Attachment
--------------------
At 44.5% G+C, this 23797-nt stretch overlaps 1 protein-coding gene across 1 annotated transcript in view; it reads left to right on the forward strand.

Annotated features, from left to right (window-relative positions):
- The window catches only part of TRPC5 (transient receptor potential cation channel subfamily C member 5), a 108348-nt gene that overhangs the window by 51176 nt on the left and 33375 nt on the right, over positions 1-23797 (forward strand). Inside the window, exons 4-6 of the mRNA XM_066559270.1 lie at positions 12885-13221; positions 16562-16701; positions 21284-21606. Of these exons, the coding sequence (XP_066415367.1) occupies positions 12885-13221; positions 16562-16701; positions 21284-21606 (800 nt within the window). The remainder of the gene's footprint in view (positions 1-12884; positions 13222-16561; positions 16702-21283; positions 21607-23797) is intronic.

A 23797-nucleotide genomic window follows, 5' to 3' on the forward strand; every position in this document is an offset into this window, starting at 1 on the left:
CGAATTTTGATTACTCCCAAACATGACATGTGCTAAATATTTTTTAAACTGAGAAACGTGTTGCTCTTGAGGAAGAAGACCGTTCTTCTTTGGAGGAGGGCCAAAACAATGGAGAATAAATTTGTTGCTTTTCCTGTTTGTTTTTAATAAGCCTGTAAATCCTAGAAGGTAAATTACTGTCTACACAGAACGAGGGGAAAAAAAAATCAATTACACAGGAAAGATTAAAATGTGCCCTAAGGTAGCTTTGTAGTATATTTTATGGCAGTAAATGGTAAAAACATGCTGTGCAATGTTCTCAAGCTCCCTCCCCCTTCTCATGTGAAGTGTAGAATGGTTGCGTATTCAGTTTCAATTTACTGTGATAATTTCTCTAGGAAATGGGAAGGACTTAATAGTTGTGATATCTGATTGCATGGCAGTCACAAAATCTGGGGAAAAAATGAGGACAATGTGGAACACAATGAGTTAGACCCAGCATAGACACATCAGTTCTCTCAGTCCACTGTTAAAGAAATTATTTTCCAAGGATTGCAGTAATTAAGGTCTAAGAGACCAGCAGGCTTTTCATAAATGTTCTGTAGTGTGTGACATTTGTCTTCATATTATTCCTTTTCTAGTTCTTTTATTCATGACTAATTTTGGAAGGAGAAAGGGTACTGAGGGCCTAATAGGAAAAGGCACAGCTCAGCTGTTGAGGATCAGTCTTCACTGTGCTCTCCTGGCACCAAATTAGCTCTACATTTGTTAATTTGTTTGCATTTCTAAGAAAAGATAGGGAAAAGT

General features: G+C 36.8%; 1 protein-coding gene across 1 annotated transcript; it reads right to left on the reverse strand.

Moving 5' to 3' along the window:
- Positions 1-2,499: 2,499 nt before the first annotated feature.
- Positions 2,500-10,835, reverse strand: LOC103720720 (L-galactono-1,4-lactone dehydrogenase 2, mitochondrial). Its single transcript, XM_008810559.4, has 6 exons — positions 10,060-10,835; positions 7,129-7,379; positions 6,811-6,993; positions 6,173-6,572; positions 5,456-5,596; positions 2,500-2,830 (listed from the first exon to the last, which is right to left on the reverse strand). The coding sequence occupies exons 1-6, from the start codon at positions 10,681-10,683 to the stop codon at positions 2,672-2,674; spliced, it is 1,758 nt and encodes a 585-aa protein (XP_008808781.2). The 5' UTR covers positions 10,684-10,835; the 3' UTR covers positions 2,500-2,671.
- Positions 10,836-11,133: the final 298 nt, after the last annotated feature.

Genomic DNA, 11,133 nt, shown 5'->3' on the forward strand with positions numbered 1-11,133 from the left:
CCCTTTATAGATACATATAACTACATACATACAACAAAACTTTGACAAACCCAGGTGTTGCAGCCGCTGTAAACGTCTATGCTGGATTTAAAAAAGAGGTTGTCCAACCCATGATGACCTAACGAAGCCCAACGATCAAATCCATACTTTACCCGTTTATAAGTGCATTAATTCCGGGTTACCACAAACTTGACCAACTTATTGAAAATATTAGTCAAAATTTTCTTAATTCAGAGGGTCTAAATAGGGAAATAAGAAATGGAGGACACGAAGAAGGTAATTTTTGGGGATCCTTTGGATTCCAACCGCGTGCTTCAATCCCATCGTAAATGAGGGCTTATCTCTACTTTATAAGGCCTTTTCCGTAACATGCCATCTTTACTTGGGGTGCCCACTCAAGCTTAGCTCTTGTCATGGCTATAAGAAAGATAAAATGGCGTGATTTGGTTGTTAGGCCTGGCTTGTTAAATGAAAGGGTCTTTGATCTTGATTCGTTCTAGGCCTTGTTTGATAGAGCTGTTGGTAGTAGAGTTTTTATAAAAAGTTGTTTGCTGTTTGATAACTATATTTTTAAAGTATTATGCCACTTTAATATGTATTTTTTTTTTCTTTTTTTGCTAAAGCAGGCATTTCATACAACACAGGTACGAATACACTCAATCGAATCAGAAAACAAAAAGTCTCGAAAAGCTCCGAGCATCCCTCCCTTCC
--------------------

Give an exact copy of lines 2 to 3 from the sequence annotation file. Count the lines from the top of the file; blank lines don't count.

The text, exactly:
Annotated features, from left to right (window-relative positions):
- The window catches only part of TRPC5 (transient receptor potential cation channel subfamily C member 5), a 108348-nt gene that overhangs the window by 51176 nt on the left and 33375 nt on the right, over positions 1-23797 (forward strand). Inside the window, exons 4-6 of the mRNA XM_066559270.1 lie at positions 12885-13221; positions 16562-16701; positions 21284-21606. Of these exons, the coding sequence (XP_066415367.1) occupies positions 12885-13221; positions 16562-16701; positions 21284-21606 (800 nt within the window). The remainder of the gene's footprint in view (positions 1-12884; positions 13222-16561; positions 16702-21283; positions 21607-23797) is intronic.